The simplest way to send Discord messages from Python

Discord has more than one way for an app to send messages to a server, but the simplest of these is a Webhook. A Webhook is essentially a URL that should receive a request over the internet when something has happened. In this example your program will send a request to this URL when it runs and sending that request will cause a message to appear in Discord.

Webhooks are perfect for when you just want to send updates or notifications to a Discord channel. It’s not going to work if you want your program to react to what people are saying in the channel. In that case you’d need to write a full bot or use slash-commands.

Creating a Webhook in Discord

You won’t be able to create a Webhook for any Discord server – it needs to be one where you have permission to add Webhooks. If you are an admin you’ll have permission, if not you’d need to ask your server admin to either grant you permission or create the Webhook for you. You’ll find this in the Discord permissions settings as “Manage Webhooks”.

Find the channel that you want to post to and You’ll be able to tell if you have permission when you go to the channel settings for the channel you want to post messages to.

Creating a Webhook will show you this page, where you can choose the name and display picture for the bot that will post your Webhook’s messages in the Discord channel.

Once you are happy with the name and picture click “Copy Webhook URL” which will copy a link to your clipboard. When you paste this URL, you’ll notice that it’s really long, it will look something like this:

It’s important that you don’t share this URL with other people, this URL contains the keys for this Webhook, anyone who has this URL can send messages to your Discord channel under the bot’s name.

Using the Webhook URL safely

We want to avoid storing secrets like a Webhook URL in our code, that way we can share our code with other people and they can use that code with their own Webhook URL.

In SplootCode we can use the configuration settings to create a secret environment variable to store our Webhook URL so that it’s safe to share our code.

In our code we can access the Webhook URL like this:

Sending a message

To send a message to Discord we need to send a web request to this Webhook URL, and to do that we’re going to use the Python requests library.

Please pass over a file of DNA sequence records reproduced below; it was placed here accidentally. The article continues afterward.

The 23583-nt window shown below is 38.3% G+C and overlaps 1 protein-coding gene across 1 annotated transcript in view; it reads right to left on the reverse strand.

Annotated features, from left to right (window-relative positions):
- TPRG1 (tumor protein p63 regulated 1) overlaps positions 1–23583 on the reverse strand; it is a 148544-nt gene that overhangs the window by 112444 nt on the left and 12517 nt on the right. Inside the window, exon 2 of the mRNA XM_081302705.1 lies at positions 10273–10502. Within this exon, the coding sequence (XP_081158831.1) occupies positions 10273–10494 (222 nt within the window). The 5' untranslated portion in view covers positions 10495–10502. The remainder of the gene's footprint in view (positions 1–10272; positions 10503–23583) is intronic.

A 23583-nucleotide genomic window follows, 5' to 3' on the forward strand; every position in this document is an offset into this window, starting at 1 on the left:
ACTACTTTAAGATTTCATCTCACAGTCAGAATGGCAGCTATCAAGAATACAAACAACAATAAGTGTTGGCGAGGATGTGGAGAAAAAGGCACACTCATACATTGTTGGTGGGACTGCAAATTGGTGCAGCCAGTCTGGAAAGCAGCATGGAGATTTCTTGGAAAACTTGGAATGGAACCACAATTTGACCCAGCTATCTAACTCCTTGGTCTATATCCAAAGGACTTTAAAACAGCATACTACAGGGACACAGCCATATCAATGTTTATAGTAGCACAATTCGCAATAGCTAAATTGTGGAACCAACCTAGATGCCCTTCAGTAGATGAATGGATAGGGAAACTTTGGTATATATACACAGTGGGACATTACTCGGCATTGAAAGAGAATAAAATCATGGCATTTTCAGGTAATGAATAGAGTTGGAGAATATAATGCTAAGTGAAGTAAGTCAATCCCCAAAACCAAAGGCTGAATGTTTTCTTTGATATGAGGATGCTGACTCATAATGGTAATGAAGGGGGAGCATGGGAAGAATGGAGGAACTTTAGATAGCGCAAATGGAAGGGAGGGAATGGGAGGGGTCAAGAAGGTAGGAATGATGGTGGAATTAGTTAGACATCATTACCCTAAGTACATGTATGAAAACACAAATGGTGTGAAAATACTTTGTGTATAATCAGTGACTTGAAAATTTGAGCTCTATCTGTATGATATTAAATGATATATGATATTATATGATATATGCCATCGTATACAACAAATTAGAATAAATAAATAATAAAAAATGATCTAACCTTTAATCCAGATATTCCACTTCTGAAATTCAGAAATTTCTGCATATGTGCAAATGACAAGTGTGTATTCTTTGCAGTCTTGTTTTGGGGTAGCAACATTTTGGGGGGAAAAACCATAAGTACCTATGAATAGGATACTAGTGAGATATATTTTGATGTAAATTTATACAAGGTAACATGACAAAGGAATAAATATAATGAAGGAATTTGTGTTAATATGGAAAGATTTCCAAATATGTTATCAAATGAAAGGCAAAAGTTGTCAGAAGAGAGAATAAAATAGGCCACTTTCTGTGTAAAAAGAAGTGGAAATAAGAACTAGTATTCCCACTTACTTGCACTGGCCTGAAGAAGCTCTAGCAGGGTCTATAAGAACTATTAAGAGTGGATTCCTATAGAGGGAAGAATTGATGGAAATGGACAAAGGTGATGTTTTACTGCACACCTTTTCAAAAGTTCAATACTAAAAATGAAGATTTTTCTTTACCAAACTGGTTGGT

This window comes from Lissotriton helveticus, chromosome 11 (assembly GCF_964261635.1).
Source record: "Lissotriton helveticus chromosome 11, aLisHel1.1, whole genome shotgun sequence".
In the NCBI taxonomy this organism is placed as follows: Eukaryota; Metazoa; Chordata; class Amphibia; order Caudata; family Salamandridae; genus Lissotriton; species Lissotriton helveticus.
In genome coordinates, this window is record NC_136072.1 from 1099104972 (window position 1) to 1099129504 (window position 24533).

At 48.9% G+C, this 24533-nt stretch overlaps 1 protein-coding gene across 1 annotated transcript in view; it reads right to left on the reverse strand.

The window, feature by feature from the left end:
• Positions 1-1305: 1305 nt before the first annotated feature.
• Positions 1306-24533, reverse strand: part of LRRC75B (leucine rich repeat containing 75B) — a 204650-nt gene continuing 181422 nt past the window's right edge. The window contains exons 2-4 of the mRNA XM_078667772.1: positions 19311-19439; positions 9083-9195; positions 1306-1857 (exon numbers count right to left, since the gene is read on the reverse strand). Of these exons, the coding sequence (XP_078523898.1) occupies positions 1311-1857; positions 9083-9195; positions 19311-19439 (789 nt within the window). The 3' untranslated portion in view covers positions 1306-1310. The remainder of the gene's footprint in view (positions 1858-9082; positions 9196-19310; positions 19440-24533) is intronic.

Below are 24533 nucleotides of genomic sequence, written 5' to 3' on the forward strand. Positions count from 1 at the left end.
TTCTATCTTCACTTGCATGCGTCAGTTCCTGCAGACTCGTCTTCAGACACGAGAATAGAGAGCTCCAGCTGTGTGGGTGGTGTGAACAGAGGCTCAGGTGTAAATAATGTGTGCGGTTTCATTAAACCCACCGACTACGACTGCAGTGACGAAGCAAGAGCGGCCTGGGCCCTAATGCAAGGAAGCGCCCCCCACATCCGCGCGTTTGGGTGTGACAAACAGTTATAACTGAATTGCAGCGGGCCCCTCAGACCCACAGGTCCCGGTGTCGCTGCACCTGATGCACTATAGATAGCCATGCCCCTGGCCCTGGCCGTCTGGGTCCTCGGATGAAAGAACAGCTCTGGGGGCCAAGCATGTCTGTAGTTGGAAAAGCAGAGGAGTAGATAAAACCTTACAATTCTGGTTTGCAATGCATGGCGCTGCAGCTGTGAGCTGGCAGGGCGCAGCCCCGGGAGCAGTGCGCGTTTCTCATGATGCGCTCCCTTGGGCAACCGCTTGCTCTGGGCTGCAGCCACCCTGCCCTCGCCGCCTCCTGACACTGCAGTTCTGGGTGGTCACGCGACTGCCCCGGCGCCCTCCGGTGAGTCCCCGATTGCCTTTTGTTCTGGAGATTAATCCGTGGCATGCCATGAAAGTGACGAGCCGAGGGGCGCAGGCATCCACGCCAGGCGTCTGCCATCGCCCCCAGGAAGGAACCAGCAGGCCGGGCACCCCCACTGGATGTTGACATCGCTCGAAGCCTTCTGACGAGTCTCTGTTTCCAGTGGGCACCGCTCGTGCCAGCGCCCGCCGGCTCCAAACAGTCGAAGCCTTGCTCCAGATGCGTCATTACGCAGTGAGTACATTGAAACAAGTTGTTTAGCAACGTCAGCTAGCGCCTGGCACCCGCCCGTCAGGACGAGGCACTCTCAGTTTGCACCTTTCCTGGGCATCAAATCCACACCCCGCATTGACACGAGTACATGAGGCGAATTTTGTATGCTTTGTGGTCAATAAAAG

Discord expects the request to include a JSON object as the payload, but we can use a Python Dictionary and the requests library will translate that into JSON for us.

Discord Webhooks only accepts POST requests, so we need to use the post function from the requests library to send our message.

And that’s it! When we run this program we can see our message show up in Discord from the Spidey Bot:

The Complete Example

If you don’t want to type out all this code, use this example code. You will need to provide your own Webhook URL and add it to the DISCORD_WEBHOOK_URL environment variable.

And if you’re working text-based Python instead of SplootCode, here’s the equivalent code, once again using an environment variable to store the Webhook URL.

import os
import requests


payload = {'content': 'Hello from Python!'}
response =, json=payload)


If the message isn’t showing up in Discord like you expect, check the Status Code of the response like this:

In this example, the status code is 400 which indicates that there was something wrong with the request we sent and Discord didn’t understand something about it. In this example, I’d used "Content" with a capital C instead of a lowercase C in the payload. Discord couldn’t find the content of the message so it thought it was empty.

If you see a Status Code of 401, that means you’re not authorised to make that request – double check that you have copy-pasted the URL exactly correctly and that the Webhook hasn’t been deleted in the Discord settings.

Want to learn more about SplootCode? Here’s a link to our homepage